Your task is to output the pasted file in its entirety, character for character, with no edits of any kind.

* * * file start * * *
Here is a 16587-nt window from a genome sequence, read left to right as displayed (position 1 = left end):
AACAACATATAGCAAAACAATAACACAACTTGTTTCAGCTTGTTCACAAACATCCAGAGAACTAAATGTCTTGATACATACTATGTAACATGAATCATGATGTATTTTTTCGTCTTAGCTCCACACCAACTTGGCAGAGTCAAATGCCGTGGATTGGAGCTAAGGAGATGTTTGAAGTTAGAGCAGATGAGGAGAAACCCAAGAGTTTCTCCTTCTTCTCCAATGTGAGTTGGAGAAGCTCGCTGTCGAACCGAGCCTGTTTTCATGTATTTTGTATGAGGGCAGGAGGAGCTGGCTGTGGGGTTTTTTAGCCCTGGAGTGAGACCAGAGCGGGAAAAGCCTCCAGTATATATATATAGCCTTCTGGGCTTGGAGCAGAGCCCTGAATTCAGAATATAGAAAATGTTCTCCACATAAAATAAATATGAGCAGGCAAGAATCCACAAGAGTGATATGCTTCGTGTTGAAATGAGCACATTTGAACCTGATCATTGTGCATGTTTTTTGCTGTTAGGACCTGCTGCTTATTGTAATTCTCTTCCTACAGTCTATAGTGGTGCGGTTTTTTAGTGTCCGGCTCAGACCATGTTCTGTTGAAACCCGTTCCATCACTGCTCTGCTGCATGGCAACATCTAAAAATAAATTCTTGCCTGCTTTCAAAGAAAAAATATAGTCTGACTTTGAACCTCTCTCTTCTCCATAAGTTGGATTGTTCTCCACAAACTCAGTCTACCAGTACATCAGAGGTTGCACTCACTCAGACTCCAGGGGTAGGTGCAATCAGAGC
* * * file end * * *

Here is a 16587-nt window from a genome sequence, read left to right as displayed (position 1 = left end):
AACAACATATAGCAAAACAATAACACAACTTGTTTCAGCTTGTTCACAAACATCCAGAGAACTAAATGTCTTGATACATACTATGTAACATGAATCATGATGTATTTTTTCGTCTTAGCTCCACACCAACTTGGCAGAGTCAAATGCCGTGGATTGGAGCTAAGGAGATGTTTGAAGTTAGAGCAGATGAGGAGAAACCCAAGAGTTTCTCCTTCTTCTCCAATGTGAGTTGGAGAAGCTCGCTGTCGAACCGAGCCTGTTTTCATGTATTTTGTATGAGGGCAGGAGGAGCTGGCTGTGGGGTTTTTTAGCCCTGGAGTGAGACCAGAGCGGGAAAAGCCTCCAGTATATATATATAGCCTTCTGGGCTTGGAGCAGAGCCCTGAATTCAGAATATAGAAAATGTTCTCCACATAAAATAAATATGAGCAGGCAAGAATCCACAAGAGTGATATGCTTCGTGTTGAAATGAGCACATTTGAACCTGATCATTGTGCATGTTTTTTGCTGTTAGGACCTGCTGCTTATTGTAATTCTCTTCCTACAGTCTATAGTGGTGCGGTTTTTTAGTGTCCGGCTCAGACCATGTTCTGTTGAAACCCGTTCCATCACTGCTCTGCTGCATGGCAACATCTAAAAATAAATTCTTGCCTGCTTTCAAAGAAAAAATATAGTCTGACTTTGAACCTCTCTCTTCTCCATAAGTTGGATTGTTCTCCACAAACTCAGTCTACCAGTACATCAGAGGTTGCACTCACTCAGACTCCAGGGGTAGGTGCAATCAGAGC